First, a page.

|This animated battle map was very well done.
|A plaque outside the visitor's center describes the opening
phases of the battle
|The NPS spent over a million dollars restoring
the exterior of the Worthington Farm House,
but the interior was not completely restored.
|Location where confederate artillery began the battle
Last weekend, we transported mom to Pennsylvania where she will spend Christmas with my brother. On the way back home, we had just enough daylight to stop at the Monocacy battlefield. We had visited it about 15 years ago with Alicia's mom and dad on a genealogy trip with several members of the Worthington family.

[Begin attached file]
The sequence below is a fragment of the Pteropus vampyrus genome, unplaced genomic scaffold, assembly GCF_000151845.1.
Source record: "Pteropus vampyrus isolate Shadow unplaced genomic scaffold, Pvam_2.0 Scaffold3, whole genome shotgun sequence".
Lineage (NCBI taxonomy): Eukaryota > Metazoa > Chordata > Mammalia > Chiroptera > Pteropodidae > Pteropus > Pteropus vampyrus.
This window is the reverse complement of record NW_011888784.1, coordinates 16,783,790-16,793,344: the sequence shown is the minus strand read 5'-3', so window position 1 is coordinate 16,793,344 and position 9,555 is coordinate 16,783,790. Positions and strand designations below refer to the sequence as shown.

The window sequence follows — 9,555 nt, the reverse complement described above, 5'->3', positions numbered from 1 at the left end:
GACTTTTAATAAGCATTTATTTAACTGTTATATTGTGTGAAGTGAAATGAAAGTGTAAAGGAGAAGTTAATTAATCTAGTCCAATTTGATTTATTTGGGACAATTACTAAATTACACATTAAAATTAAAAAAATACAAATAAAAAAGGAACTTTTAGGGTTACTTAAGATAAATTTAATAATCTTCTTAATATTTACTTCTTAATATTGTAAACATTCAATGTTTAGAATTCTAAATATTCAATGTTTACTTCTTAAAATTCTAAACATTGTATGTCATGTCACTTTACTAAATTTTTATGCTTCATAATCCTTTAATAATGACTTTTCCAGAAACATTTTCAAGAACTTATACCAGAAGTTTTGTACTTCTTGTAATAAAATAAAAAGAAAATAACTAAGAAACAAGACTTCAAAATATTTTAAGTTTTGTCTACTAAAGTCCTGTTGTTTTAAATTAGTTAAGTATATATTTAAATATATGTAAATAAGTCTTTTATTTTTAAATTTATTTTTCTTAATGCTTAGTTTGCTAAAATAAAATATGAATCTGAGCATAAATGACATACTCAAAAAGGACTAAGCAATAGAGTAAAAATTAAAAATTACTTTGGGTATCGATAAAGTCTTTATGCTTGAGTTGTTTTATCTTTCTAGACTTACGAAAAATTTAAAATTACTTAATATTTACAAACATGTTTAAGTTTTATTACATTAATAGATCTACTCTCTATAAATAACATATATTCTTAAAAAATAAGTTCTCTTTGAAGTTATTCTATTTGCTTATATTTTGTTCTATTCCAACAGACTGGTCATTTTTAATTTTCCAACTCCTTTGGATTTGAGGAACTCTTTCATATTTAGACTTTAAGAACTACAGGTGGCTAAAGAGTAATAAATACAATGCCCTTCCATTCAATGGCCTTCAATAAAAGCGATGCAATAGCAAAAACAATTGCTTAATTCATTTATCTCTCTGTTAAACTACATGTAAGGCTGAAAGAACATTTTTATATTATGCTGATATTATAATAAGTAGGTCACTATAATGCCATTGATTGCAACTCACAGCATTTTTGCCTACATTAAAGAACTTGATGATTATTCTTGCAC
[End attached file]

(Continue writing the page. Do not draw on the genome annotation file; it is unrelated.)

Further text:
The farm house in the lead photo is the Worthington House on the battlefield. Fighting swirled around the farm while a boy, one of Alicia's distant relatives, watched the battle from the basement. He later wrote the book, "The Battle that Saved Washington."
I would like to build a model of this farm for the expanded Aquia Line layout. Hopefully, I can begin work on that in 2020.
The NPS has built a new visitor's center on the north side of the battlefield. It has some nice displays, including one of the better animated battle maps I have seen.
Along with the family connection, the Battle of Monocacy holds a special place in my memory. The first miniature wargame I played was a scenario based on the Battle of Monocacy. It was at Larry Bond's house around 1988. It was this game the really ignited my interest in civil war history and gaming.